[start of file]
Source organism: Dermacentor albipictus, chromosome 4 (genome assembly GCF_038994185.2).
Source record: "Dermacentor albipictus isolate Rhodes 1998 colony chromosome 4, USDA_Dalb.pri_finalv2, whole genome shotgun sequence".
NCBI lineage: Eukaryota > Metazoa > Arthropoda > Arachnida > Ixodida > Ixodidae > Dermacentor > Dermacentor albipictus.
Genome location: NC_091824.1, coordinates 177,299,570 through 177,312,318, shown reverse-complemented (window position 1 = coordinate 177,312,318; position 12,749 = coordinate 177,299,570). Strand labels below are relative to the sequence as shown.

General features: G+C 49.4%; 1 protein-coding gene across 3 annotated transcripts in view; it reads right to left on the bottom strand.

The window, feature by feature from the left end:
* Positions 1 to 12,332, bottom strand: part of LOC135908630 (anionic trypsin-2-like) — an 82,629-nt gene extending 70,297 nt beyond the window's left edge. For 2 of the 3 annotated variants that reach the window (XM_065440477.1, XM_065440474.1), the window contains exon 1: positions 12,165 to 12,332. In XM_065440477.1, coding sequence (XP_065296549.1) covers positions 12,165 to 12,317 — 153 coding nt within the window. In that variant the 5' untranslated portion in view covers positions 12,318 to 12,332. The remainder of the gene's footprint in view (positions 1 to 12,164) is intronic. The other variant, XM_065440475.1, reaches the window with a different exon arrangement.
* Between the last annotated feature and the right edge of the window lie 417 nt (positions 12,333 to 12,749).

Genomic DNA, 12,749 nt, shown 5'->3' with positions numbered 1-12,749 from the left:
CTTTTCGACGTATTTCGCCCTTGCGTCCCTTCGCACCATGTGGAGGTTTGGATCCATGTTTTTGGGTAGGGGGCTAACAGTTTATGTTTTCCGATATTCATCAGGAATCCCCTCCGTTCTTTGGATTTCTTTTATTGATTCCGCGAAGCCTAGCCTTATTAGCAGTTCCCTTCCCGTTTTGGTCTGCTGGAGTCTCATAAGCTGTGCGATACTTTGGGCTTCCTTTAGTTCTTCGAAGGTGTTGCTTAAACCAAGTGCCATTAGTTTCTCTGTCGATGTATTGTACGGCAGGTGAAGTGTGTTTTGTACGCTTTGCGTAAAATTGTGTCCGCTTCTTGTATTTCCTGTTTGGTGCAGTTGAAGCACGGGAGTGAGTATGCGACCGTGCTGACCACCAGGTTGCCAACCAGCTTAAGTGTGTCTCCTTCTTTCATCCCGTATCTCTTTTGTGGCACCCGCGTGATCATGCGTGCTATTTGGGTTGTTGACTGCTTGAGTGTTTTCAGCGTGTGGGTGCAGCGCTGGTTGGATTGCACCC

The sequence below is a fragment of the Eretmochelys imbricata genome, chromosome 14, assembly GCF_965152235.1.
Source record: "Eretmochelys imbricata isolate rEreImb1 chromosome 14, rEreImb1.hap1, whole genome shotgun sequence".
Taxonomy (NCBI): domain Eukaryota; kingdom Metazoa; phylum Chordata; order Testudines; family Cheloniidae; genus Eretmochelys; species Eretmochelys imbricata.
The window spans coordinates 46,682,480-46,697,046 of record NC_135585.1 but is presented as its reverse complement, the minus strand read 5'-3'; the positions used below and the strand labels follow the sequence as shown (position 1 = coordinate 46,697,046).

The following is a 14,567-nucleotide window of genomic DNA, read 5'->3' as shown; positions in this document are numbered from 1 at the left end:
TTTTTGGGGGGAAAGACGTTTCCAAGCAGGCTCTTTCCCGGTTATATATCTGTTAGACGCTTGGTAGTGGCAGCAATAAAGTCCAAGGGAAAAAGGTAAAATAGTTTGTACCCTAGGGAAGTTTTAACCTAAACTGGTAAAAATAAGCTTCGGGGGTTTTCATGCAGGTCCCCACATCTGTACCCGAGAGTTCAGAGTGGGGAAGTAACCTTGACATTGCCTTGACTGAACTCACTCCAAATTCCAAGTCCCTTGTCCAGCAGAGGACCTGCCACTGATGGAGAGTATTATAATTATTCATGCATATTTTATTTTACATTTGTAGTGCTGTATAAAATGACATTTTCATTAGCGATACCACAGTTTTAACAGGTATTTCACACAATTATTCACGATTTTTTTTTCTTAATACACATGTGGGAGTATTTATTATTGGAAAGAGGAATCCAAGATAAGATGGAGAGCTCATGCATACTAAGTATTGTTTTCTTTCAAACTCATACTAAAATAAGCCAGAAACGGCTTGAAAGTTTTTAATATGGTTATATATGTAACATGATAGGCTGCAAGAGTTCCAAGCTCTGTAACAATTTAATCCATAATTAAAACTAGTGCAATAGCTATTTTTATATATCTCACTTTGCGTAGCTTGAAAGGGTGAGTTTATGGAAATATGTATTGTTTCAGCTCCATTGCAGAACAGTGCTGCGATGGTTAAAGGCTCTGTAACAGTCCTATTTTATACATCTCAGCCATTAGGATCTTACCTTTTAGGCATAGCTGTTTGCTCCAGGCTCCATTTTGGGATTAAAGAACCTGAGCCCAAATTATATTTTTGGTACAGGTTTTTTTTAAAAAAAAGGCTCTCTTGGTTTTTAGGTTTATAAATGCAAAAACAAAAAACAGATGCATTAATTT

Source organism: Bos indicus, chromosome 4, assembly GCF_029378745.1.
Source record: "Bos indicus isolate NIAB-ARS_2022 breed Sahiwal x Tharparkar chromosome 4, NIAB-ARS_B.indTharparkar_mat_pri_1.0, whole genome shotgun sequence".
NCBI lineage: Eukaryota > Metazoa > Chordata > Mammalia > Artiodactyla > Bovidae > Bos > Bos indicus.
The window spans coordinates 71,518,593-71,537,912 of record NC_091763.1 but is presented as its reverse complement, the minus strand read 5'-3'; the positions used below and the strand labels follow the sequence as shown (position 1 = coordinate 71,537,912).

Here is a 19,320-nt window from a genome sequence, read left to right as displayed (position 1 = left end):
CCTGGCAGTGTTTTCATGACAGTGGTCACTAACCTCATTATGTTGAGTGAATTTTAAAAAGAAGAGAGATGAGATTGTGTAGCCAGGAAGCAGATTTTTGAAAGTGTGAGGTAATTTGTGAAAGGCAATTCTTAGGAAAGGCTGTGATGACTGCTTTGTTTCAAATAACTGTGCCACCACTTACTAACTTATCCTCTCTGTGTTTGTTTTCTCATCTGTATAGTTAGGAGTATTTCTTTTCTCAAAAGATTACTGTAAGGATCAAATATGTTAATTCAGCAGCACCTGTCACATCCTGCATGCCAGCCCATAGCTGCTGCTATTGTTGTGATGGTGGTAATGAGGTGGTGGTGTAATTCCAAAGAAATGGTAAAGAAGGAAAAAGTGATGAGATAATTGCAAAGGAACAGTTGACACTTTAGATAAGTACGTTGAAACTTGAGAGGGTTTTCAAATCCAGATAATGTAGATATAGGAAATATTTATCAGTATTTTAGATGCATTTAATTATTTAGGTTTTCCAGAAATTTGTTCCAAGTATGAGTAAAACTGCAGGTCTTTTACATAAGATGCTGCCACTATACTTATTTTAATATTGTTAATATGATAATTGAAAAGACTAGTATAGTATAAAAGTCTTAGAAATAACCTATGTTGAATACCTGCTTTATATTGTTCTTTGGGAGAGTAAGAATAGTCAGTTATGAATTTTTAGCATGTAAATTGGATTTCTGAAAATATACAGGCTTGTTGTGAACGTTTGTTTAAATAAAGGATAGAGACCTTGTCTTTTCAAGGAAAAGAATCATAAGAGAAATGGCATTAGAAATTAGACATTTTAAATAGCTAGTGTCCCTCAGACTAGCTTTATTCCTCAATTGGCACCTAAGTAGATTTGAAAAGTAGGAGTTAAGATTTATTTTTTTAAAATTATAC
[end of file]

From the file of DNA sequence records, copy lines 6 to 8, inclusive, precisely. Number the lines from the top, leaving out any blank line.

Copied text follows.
The window, feature by feature from the left end:
* Positions 1 to 12,332, bottom strand: part of LOC135908630 (anionic trypsin-2-like) — an 82,629-nt gene extending 70,297 nt beyond the window's left edge. For 2 of the 3 annotated variants that reach the window (XM_065440477.1, XM_065440474.1), the window contains exon 1: positions 12,165 to 12,332. In XM_065440477.1, coding sequence (XP_065296549.1) covers positions 12,165 to 12,317 — 153 coding nt within the window. In that variant the 5' untranslated portion in view covers positions 12,318 to 12,332. The remainder of the gene's footprint in view (positions 1 to 12,164) is intronic. The other variant, XM_065440475.1, reaches the window with a different exon arrangement.
* Between the last annotated feature and the right edge of the window lie 417 nt (positions 12,333 to 12,749).